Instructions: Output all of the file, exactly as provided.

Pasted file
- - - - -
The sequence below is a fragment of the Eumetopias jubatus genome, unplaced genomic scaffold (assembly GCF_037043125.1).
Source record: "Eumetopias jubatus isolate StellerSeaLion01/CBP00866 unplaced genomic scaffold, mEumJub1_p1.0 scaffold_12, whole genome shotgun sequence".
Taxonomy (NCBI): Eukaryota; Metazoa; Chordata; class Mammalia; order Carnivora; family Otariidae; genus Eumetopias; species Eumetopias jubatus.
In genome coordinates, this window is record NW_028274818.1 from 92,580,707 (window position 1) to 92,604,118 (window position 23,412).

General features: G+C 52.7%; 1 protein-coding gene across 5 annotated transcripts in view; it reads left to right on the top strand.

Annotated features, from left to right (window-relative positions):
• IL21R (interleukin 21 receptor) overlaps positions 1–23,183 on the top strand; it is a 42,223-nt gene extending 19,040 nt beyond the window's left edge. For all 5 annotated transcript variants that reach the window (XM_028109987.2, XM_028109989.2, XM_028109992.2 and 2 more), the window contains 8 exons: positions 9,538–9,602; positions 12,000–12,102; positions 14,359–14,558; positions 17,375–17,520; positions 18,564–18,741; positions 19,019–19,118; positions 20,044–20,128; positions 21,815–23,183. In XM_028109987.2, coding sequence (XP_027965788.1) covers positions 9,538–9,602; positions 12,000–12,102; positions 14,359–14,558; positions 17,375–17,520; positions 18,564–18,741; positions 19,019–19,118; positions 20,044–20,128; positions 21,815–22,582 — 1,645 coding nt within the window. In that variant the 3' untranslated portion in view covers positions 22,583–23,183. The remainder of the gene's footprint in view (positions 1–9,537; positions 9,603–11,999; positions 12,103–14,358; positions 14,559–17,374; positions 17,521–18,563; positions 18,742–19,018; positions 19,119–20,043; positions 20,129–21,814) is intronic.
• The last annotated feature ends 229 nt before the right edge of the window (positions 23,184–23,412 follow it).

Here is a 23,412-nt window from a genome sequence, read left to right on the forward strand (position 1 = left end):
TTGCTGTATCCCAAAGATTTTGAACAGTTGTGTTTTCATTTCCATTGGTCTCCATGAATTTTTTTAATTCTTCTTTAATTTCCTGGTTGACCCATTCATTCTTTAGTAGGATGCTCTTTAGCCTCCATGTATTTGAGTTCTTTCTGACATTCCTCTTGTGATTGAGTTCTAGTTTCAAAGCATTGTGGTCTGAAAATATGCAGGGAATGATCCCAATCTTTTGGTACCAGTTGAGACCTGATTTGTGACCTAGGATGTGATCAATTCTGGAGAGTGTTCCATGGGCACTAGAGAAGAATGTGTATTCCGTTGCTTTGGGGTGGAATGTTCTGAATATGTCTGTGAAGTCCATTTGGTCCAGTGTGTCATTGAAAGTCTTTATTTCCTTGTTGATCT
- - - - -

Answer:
The sequence below is a fragment of the Eumetopias jubatus genome, unplaced genomic scaffold (assembly GCF_037043125.1).
Source record: "Eumetopias jubatus isolate StellerSeaLion01/CBP00866 unplaced genomic scaffold, mEumJub1_p1.0 scaffold_12, whole genome shotgun sequence".
Taxonomy (NCBI): Eukaryota; Metazoa; Chordata; class Mammalia; order Carnivora; family Otariidae; genus Eumetopias; species Eumetopias jubatus.
In genome coordinates, this window is record NW_028274818.1 from 92,580,707 (window position 1) to 92,604,118 (window position 23,412).

General features: G+C 52.7%; 1 protein-coding gene across 5 annotated transcripts in view; it reads left to right on the top strand.

Annotated features, from left to right (window-relative positions):
• IL21R (interleukin 21 receptor) overlaps positions 1–23,183 on the top strand; it is a 42,223-nt gene extending 19,040 nt beyond the window's left edge. For all 5 annotated transcript variants that reach the window (XM_028109987.2, XM_028109989.2, XM_028109992.2 and 2 more), the window contains 8 exons: positions 9,538–9,602; positions 12,000–12,102; positions 14,359–14,558; positions 17,375–17,520; positions 18,564–18,741; positions 19,019–19,118; positions 20,044–20,128; positions 21,815–23,183. In XM_028109987.2, coding sequence (XP_027965788.1) covers positions 9,538–9,602; positions 12,000–12,102; positions 14,359–14,558; positions 17,375–17,520; positions 18,564–18,741; positions 19,019–19,118; positions 20,044–20,128; positions 21,815–22,582 — 1,645 coding nt within the window. In that variant the 3' untranslated portion in view covers positions 22,583–23,183. The remainder of the gene's footprint in view (positions 1–9,537; positions 9,603–11,999; positions 12,103–14,358; positions 14,559–17,374; positions 17,521–18,563; positions 18,742–19,018; positions 19,119–20,043; positions 20,129–21,814) is intronic.
• The last annotated feature ends 229 nt before the right edge of the window (positions 23,184–23,412 follow it).

Here is a 23,412-nt window from a genome sequence, read left to right on the forward strand (position 1 = left end):
TTGCTGTATCCCAAAGATTTTGAACAGTTGTGTTTTCATTTCCATTGGTCTCCATGAATTTTTTTAATTCTTCTTTAATTTCCTGGTTGACCCATTCATTCTTTAGTAGGATGCTCTTTAGCCTCCATGTATTTGAGTTCTTTCTGACATTCCTCTTGTGATTGAGTTCTAGTTTCAAAGCATTGTGGTCTGAAAATATGCAGGGAATGATCCCAATCTTTTGGTACCAGTTGAGACCTGATTTGTGACCTAGGATGTGATCAATTCTGGAGAGTGTTCCATGGGCACTAGAGAAGAATGTGTATTCCGTTGCTTTGGGGTGGAATGTTCTGAATATGTCTGTGAAGTCCATTTGGTCCAGTGTGTCATTGAAAGTCTTTATTTCCTTGTTGATCT